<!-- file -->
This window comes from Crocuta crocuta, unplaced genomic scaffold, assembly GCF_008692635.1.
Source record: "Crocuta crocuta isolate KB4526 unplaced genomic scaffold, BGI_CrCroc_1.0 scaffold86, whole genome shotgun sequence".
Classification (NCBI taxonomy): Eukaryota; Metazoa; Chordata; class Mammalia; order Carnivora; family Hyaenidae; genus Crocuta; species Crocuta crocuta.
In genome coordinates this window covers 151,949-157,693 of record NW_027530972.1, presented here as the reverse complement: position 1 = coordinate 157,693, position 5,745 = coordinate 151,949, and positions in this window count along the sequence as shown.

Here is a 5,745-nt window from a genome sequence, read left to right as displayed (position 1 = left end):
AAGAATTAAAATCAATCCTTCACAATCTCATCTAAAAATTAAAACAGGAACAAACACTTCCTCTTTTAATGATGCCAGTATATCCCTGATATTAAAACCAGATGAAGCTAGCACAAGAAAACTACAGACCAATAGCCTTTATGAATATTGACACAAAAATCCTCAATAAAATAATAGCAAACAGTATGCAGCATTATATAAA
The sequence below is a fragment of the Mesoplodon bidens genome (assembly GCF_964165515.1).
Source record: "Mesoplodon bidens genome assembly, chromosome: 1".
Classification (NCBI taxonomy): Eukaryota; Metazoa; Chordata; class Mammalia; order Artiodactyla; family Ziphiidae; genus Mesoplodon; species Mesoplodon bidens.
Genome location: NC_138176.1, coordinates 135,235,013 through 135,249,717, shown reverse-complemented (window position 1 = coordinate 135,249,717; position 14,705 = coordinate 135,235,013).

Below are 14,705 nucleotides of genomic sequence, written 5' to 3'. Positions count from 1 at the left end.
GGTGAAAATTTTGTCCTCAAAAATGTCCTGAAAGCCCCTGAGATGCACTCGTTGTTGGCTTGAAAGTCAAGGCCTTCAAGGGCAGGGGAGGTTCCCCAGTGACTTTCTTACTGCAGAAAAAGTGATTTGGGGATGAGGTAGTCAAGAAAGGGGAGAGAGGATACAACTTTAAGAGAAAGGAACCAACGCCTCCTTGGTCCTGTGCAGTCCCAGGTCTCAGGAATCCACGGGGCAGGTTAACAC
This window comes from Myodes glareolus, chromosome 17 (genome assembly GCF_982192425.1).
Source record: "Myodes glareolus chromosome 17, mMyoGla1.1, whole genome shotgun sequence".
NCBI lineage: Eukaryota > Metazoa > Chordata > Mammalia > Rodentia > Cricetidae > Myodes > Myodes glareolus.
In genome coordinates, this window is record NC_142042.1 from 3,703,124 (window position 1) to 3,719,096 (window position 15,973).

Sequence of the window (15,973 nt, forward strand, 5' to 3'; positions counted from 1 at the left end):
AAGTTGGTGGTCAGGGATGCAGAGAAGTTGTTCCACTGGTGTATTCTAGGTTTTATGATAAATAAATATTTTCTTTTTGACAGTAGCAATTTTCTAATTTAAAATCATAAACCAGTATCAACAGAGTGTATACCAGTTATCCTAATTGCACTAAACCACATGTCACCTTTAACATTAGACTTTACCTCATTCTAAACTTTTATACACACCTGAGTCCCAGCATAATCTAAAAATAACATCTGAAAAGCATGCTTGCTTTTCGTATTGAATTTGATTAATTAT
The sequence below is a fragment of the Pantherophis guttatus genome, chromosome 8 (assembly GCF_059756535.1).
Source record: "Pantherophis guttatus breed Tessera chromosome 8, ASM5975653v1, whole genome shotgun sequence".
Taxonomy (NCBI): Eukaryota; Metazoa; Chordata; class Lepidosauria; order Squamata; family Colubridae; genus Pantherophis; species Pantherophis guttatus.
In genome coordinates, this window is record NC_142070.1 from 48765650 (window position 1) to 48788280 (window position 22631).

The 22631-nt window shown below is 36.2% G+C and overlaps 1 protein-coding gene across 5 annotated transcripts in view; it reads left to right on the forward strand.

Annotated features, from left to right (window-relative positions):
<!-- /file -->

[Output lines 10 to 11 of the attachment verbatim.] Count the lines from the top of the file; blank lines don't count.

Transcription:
Genome location: NC_138176.1, coordinates 135,235,013 through 135,249,717, shown reverse-complemented (window position 1 = coordinate 135,249,717; position 14,705 = coordinate 135,235,013).

Below are 14,705 nucleotides of genomic sequence, written 5' to 3'. Positions count from 1 at the left end.